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Small Cars- Cheap To Run BULLSHIT!

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What is all this pish the media tell us about small cars being cheaper to run, what's all the hype about it with the general public and where does it stem from?

 

I had a 1.8 petrol Astra until March 2012 when it was written off, was not impressed with the shit greedy sub 35 mpg the trip computer said I was getting and the constant fuelling it only for it to not be that quick or fun to drive when a VXR wasn't that much more expensive to run with much more power and more fun, better in every way, so I thought next car I buy will be cheap to run then at least even thought its slow and boring I won't be that bothered, so bought into all the media hype, bought a 1.2 Clio, paid probably as much for that as a better equipped comfier more refined barge could've been had for. I for the life of me cannot see why, once on an 800 mile round trip it saw 42 mpg, the rest of the time its as poor as the Astra, 35/36mpg at best, it gets out accelerated by milk floats, is no fun to drive, its cramped and unrefined, so why are Corsas/Fiestas/Clios/Polos so sought after/hold money better than the likes of Astras/Focus/Mondeo/Vectra/Passat etc when they are infinitely better for similar running costs and as cheap if not cheaper to buy, this whole everybody is downsizing because its too dear to run a big car is a load of bollocks, it isn't.

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People have somehow always thought that small cars were cheaper to run, small car + small engine = cheap motoring, people have thought like this for many years. As it has been like this for so long, its too difficult for people to use thier brains and realise that you can run a bigger engined car for less.

 

Take for example; A Rover 820 (2.0) vs a Rover 825 (2.5) automatically people will choose the 2.0 in the mistaken virtue that it'll be cheaper to run, smaller = less fuel consumption. Not so, everyone seems to forget that both engines are basically pulling the same car (if fwd, or pushing for rwd) The stronger engine will find it easier to pull the big Rover along whereas the smaller engine will probably struggle a little but more, hence using more fuel to compensate, so you'll get the same or often more fuel usage out of the smaller engined car than you will from the same car with a bigger engine.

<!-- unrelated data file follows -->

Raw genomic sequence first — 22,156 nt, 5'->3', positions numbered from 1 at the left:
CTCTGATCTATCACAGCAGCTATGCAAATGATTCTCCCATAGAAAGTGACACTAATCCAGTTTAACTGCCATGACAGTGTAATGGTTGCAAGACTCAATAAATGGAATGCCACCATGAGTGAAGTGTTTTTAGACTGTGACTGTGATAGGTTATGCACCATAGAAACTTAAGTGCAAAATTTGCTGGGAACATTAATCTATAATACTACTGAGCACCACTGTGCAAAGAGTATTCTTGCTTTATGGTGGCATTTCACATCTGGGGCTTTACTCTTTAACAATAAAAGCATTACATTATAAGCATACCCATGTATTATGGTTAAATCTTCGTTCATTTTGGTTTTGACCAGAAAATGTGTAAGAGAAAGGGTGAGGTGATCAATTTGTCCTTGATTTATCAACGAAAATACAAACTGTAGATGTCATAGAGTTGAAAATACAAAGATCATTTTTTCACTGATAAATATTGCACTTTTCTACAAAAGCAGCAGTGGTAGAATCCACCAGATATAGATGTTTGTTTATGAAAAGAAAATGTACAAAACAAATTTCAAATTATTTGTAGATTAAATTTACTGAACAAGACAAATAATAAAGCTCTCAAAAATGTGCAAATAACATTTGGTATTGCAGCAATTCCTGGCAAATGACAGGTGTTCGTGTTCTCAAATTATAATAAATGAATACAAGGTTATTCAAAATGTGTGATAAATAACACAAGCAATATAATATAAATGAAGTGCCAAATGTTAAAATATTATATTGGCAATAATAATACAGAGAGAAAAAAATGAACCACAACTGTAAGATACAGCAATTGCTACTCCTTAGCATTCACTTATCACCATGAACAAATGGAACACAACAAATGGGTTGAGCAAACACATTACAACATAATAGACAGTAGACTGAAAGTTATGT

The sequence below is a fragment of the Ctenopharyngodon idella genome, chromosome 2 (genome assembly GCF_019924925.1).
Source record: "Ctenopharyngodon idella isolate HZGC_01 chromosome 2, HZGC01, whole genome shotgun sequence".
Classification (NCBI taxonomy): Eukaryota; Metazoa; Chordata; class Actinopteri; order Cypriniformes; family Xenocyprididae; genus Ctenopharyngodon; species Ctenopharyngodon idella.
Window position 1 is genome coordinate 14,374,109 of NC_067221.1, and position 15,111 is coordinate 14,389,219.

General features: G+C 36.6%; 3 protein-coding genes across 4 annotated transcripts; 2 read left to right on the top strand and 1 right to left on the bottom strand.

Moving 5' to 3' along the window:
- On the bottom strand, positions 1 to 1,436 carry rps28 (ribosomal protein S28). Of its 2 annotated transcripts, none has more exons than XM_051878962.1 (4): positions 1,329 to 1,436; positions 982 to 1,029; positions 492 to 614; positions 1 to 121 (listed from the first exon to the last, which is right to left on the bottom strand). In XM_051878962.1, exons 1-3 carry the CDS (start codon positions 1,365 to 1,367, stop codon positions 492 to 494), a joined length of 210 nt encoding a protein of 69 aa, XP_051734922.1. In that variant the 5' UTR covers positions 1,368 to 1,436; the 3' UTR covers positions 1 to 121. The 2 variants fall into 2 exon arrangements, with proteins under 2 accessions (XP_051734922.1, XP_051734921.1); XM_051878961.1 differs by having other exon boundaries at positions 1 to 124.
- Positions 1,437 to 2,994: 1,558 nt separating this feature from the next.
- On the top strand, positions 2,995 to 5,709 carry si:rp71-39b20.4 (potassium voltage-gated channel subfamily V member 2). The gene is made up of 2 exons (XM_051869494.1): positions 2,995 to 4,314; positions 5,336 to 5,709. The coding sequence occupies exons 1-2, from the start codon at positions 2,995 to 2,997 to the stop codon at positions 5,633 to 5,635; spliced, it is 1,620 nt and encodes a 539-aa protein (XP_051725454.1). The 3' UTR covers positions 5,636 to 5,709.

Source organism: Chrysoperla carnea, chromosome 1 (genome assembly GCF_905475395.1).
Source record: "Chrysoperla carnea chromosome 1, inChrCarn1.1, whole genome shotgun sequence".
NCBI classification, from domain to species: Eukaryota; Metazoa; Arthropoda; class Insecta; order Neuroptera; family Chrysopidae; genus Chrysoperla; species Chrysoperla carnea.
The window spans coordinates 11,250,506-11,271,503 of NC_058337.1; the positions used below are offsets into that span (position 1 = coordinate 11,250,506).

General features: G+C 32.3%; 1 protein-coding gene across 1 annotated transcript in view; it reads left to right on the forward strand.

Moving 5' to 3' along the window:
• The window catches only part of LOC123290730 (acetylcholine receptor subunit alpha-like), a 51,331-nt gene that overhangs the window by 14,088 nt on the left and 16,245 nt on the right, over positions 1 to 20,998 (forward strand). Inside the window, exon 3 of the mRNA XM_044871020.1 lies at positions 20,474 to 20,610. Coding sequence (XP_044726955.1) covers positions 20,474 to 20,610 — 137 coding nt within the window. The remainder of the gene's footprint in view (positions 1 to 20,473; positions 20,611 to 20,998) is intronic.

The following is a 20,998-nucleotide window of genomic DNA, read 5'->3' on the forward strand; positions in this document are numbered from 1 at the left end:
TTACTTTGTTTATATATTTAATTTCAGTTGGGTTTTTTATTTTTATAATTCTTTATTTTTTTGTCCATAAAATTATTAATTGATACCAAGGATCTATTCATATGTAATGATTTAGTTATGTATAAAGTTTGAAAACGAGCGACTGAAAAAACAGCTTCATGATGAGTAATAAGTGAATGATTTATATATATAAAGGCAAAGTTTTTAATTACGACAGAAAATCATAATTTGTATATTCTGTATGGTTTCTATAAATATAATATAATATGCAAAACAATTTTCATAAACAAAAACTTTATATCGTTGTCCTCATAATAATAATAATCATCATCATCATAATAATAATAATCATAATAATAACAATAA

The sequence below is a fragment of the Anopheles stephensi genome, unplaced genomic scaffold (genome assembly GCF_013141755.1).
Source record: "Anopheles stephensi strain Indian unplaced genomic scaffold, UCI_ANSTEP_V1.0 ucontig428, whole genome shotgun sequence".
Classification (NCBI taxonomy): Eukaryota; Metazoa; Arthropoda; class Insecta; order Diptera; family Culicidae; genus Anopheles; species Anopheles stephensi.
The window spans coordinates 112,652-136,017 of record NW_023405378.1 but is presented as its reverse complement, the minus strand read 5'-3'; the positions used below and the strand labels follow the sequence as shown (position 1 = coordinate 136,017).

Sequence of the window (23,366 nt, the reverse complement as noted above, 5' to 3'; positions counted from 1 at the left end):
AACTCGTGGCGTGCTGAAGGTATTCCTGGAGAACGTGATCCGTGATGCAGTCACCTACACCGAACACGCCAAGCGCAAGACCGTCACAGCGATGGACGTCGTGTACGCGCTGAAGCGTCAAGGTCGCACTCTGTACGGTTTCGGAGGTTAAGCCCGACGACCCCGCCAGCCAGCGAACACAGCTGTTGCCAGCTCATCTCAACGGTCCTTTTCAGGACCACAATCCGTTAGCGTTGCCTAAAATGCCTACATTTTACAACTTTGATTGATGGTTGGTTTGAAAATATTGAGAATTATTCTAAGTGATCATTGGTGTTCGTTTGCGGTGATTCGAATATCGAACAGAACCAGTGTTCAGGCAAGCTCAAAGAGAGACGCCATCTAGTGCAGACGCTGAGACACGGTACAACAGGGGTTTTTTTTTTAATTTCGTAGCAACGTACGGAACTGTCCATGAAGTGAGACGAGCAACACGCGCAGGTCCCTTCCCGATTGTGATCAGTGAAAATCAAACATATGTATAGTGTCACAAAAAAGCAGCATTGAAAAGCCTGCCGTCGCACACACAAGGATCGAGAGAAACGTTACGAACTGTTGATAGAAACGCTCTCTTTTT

Thats probably an over simplified way of looking at it so I may be talking bullshite.

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You are right, I've had mondeo 2.0 and a 1.8, the 1.8 did 3 mpg less and was slow as fuck. I can't honestly recommend the 1.8 over the 2.0 that did 33. However if I compared it to a focus 1.6 that would do maybe 36-38 the difference would be hardly anything given my 8000 miles a year annual.

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I agree, I suspect that I have cocked up picking a 1.6 Scirocco over a 1.8

although I was swayed by going on a skid pan course with a selection of Sierras.

1.6 wank,

2.0 overpowered

1.8, a reasonable compromise

 

Yes

 

On oil over water.

 

In real life....

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People obsess about a point or two of MPG.  I think it's needless.  Bloke over the road has a FWD diesel Volvo estate, I think it's a V40... 2003 anyway.  He claims he can get 60 MPG out of it.  I have, as we all know, a RWD petrol Volvo estate, a 940 from 1996.  I doubt I can break 30 except on a long run at moderate speeds.  And you know what?  I don't care.  I get a driving experience from my car that suits me down to the floor.  The V40 simply can't give me that.  It's worth far more than the difference in MPG to me.  Buy cheap and spend the difference at the pump, I say.

On the question of engine size in the same body, I'll always choose the bigger option, for the reasons put forward by His Lordship above.  Less stress = better economy.